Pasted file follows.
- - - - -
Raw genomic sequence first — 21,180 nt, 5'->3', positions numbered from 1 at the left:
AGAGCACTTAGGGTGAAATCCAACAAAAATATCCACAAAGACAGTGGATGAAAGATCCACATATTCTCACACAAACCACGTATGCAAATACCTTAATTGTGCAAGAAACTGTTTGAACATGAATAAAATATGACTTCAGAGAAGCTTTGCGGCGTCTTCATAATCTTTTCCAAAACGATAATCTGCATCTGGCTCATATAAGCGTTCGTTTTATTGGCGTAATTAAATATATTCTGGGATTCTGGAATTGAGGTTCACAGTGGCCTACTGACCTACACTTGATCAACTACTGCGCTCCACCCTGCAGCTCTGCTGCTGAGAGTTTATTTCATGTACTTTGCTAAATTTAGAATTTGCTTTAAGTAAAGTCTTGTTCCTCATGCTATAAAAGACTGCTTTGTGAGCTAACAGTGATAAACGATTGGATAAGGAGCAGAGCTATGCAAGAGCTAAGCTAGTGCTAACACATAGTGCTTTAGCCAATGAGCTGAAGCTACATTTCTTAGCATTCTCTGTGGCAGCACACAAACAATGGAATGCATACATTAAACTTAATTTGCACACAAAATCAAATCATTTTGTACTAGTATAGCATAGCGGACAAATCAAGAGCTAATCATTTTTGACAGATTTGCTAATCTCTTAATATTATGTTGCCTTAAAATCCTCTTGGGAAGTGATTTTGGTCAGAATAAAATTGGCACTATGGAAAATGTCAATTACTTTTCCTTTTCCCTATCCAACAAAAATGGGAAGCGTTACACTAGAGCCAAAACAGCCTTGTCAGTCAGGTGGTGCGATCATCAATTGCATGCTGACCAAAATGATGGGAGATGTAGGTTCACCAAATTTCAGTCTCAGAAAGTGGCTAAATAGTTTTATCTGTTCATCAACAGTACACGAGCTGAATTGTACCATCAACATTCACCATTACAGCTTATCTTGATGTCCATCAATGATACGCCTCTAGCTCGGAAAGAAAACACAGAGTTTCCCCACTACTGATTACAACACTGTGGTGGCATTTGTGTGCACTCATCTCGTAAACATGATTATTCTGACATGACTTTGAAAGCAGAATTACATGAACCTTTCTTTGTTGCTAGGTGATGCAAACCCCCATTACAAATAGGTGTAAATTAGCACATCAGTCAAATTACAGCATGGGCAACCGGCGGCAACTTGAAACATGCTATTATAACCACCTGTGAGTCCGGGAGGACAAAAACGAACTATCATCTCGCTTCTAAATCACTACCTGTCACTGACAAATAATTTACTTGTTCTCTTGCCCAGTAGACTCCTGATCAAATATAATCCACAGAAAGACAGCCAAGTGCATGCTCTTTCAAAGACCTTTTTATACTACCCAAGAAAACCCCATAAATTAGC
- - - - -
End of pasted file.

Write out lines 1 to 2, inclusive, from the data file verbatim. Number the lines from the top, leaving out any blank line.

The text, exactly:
Raw genomic sequence first — 21,180 nt, 5'->3', positions numbered from 1 at the left:
AGAGCACTTAGGGTGAAATCCAACAAAAATATCCACAAAGACAGTGGATGAAAGATCCACATATTCTCACACAAACCACGTATGCAAATACCTTAATTGTGCAAGAAACTGTTTGAACATGAATAAAATATGACTTCAGAGAAGCTTTGCGGCGTCTTCATAATCTTTTCCAAAACGATAATCTGCATCTGGCTCATATAAGCGTTCGTTTTATTGGCGTAATTAAATATATTCTGGGATTCTGGAATTGAGGTTCACAGTGGCCTACTGACCTACACTTGATCAACTACTGCGCTCCACCCTGCAGCTCTGCTGCTGAGAGTTTATTTCATGTACTTTGCTAAATTTAGAATTTGCTTTAAGTAAAGTCTTGTTCCTCATGCTATAAAAGACTGCTTTGTGAGCTAACAGTGATAAACGATTGGATAAGGAGCAGAGCTATGCAAGAGCTAAGCTAGTGCTAACACATAGTGCTTTAGCCAATGAGCTGAAGCTACATTTCTTAGCATTCTCTGTGGCAGCACACAAACAATGGAATGCATACATTAAACTTAATTTGCACACAAAATCAAATCATTTTGTACTAGTATAGCATAGCGGACAAATCAAGAGCTAATCATTTTTGACAGATTTGCTAATCTCTTAATATTATGTTGCCTTAAAATCCTCTTGGGAAGTGATTTTGGTCAGAATAAAATTGGCACTATGGAAAATGTCAATTACTTTTCCTTTTCCCTATCCAACAAAAATGGGAAGCGTTACACTAGAGCCAAAACAGCCTTGTCAGTCAGGTGGTGCGATCATCAATTGCATGCTGACCAAAATGATGGGAGATGTAGGTTCACCAAATTTCAGTCTCAGAAAGTGGCTAAATAGTTTTATCTGTTCATCAACAGTACACGAGCTGAATTGTACCATCAACATTCACCATTACAGCTTATCTTGATGTCCATCAATGATACGCCTCTAGCTCGGAAAGAAAACACAGAGTTTCCCCACTACTGATTACAACACTGTGGTGGCATTTGTGTGCACTCATCTCGTAAACATGATTATTCTGACATGACTTTGAAAGCAGAATTACATGAACCTTTCTTTGTTGCTAGGTGATGCAAACCCCCATTACAAATAGGTGTAAATTAGCACATCAGTCAAATTACAGCATGGGCAACCGGCGGCAACTTGAAACATGCTATTATAACCACCTGTGAGTCCGGGAGGACAAAAACGAACTATCATCTCGCTTCTAAATCACTACCTGTCACTGACAAATAATTTACTTGTTCTCTTGCCCAGTAGACTCCTGATCAAATATAATCCACAGAAAGACAGCCAAGTGCATGCTCTTTCAAAGACCTTTTTATACTACCCAAGAAAACCCCATAAATTAGC